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A Quick Guide to Spark Plug Selection

A Quick Guide to Spark Plug Selection Monday, November 08, 2021

We’ve all done it at some point in our lives: made the assumption that the hottest burning, most expensive spark plug is the best choice for our engine. This misconception is especially common for those who are brand new to the world of automotive performance. In truth, spark plug selection really depends on the characteristics and specifications of your engine. Not running the correct plug type or temperature will result in poor performance, short lifespan of the plugs, and even engine failure.

Temperature

If a little is good, then more is better… right? Well, like most aspects of performance, this isn’t always the case. When it comes to spark plugs, it’s easy to think that a hotter spark is always better, since the primary goal of a plug is to ignite the fuel at just the right moment, creating the combustion needed to generate the most power. But, to achieve the best ignition, the temperature of the plug must meet the demands of the application.

“If the tip of the spark plug is too hot it can cause pre-ignition leading to detonation/knocking and damage may occur. If it is too cold, electrically conductive deposits may form on the insulator causing a loss of spark energy or the actual shorting-out of the spark current,” explains The Green Spark Plug Co., the only company in the world that specializes in spark plugs and accessories for veteran, vintage, and classic engines.

Fuel and air within the combustion chamber is susceptible to pre-detonation in high-compression engines. As the fuel mixture compresses, its temperature will increase. This means you want less heat introduced to burn all of the fuel in the chamber. You can see why a too-hot plug tip in this scenario can easily cause pre-detonation.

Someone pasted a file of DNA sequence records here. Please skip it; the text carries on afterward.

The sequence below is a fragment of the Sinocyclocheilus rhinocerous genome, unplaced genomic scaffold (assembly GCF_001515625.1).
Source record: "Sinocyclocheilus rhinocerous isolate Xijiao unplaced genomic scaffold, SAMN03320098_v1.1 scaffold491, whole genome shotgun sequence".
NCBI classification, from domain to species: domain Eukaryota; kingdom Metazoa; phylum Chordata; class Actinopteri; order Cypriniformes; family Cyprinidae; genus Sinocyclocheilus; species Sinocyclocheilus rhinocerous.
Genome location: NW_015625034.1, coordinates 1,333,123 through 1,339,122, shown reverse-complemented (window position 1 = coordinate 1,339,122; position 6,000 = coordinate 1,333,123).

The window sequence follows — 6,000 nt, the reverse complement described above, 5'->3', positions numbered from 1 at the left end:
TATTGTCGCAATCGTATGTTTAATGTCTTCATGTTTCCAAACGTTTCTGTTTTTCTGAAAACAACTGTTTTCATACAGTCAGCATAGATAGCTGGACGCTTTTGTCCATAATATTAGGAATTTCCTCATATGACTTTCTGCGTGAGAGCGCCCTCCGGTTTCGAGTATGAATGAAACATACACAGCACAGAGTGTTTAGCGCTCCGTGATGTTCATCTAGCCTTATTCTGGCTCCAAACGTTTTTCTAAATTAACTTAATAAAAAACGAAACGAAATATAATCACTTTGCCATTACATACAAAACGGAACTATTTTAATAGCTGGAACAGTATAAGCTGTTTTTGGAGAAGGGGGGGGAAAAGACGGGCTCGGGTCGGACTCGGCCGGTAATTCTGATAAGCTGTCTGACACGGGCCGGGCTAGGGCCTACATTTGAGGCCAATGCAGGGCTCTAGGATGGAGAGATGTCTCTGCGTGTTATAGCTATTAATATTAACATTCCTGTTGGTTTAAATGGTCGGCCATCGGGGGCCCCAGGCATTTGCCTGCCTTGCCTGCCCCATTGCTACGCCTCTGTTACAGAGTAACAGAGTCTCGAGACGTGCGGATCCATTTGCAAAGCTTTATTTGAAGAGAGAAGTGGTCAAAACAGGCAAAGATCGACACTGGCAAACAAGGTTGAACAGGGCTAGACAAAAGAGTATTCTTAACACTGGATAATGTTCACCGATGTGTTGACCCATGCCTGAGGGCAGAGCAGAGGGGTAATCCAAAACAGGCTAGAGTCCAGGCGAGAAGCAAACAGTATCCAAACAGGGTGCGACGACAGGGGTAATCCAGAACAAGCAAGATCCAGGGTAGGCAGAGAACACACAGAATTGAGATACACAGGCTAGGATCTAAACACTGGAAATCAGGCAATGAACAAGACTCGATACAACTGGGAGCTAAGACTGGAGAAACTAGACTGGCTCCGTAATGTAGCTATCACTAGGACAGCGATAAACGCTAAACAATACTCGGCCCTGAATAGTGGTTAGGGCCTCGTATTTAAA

Conversely, if compression is low, the spark plug will need to provide higher temperatures to ignite the entire fuel and air mixture. If it doesn’t, then the unburnt fuel and air will form deposits on the plugs and throughout the engine. These deposits love to feed on the performance and economy traits of an engine.

Plug Type

So what impacts plug temperatures? The first and most important thing to keep in mind when selecting plugs for an engine is the material of the electrode. There are three materials commonly used in spark plugs: copper, platinum, and iridium.

  • Copper Plugs

    These plugs feature a copper core electrode covered in a nickel-alloy coating. Because copper plugs are the coolest-running option, they best suit performance applications with higher compression. However, they also have the shortest lifespan of about 20,000 miles.

  • Platinum Plugs

    Platinum plugs burn at a high temperature. This helps prevent the risk of deposits forming, making them highly desirable for lower combustion engines. As platinum plugs are harder than copper, their lifespan can easily reach 100,000 miles.

  • Iridium Plugs

    Iridium plugs service the same engines as platinum plugs, as they are also a hot plug. However, because iridium is a harder, more resilient metal than platinum, these plugs can have a lifespan as long as 125,000 miles. It is not uncommon to find many late-model vehicles sporting these technologically-advanced plugs straight from the factory, as they deliver great acceleration and fuel efficiency.